Before i roll with this, i'll just say this is my first actual blog here, so forgive me if the Rantometer is running a little high. Now on to bizness...
Gamers are crying out on one hand for a more adult, intelligent type of gameplay in terms of story and interactivity, as witnessed by the recent success of The Witcher 2
& to a lesser extent the Mass Effect
series, where real-world and/or mature themes or occurrences unfold during the game.
However on the other hand, gamers are also screaming bloody murder when a more realistic or mature approach is being taken by some game developers, in fear that change will destroy their image of the perfect character or story arc of games past.
Personally, as a fan of the early PSX Tomb Raider
games, and moderately enjoying the later ones which were fairly hit and miss in terms of character development & play mechanics with some not-so-stellar storytelling, i feel this kind of reboot or 'origin' story was a much-needed reality for the franchise that for me, mirrors the last decade of Mortal Kombat
, wherein i love the characters & the world both creative teams shared with us, but so many other things were either going in the wrong direction gameplay-wise, or stocking up on needless additions while ditching elements early fans loved in a desperate attempt to innovate or attract new fans.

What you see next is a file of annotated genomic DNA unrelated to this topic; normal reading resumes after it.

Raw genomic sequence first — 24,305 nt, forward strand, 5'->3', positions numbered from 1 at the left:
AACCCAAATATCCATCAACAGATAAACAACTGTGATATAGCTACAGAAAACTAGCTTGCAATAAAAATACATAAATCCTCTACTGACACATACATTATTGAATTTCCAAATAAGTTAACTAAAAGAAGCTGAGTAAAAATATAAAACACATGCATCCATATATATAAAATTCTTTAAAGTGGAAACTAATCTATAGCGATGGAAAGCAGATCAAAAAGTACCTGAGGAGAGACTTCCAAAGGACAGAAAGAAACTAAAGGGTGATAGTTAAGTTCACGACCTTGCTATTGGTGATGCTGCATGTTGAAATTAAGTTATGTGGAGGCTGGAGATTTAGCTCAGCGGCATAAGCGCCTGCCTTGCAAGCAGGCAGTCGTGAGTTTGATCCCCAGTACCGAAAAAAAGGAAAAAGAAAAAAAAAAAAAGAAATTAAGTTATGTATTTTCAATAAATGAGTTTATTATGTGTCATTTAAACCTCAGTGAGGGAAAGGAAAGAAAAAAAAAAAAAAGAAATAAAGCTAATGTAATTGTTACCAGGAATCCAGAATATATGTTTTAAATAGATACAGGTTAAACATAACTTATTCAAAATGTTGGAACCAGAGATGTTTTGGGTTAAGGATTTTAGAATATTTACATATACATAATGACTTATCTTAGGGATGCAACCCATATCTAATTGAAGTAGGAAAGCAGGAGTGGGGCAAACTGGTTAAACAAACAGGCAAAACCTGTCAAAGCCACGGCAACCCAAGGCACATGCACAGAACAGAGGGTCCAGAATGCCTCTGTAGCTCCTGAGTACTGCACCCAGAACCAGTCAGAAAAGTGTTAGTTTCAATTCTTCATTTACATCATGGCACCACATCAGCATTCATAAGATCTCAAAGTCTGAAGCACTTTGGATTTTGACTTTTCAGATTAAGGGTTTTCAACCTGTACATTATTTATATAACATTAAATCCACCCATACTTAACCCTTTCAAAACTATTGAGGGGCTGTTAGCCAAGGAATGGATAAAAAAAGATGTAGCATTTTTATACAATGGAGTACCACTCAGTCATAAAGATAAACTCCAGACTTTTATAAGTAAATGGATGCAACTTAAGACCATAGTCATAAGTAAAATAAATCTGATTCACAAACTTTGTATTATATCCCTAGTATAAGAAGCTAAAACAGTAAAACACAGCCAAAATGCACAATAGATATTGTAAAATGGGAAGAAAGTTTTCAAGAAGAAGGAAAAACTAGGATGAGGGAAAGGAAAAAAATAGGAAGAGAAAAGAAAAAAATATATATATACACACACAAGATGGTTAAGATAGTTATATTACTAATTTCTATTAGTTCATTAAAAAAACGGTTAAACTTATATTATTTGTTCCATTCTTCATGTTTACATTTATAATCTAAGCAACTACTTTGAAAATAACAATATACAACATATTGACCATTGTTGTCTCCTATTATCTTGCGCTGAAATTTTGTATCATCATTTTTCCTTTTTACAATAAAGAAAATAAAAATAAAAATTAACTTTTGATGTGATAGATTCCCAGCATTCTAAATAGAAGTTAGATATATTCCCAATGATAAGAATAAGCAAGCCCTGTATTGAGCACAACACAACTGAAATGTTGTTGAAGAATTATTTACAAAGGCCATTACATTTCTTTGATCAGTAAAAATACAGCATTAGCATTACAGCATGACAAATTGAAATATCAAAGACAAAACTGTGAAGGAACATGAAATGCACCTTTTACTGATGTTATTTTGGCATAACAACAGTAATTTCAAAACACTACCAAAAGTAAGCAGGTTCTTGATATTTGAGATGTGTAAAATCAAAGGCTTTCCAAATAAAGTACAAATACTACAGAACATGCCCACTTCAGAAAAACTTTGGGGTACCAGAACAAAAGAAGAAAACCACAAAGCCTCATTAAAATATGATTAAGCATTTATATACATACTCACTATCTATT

Things were getting messy, and not having played the latest game showcased at E3 2012
, judging by the footage i've seen so far i feel the new Tomb Raider
is a breath of fresh air for a franchise i saw as on the edge of becoming a farce - the same thing i said of Mortal Kombat
when the whole DC Universe
MK vs. DCU: When marketing gurus collide...
The 'return to roots' Mortal Kombat
that followed restored my faith in the creative team and the franchise as a whole. It wasn't the perfect Mortal Kombat
game, but it was a hell of a lot better than most since the jump from 2D to 3D, and one i feel the fans loved, and hell, maybe even the new fans would also get a kick out of it.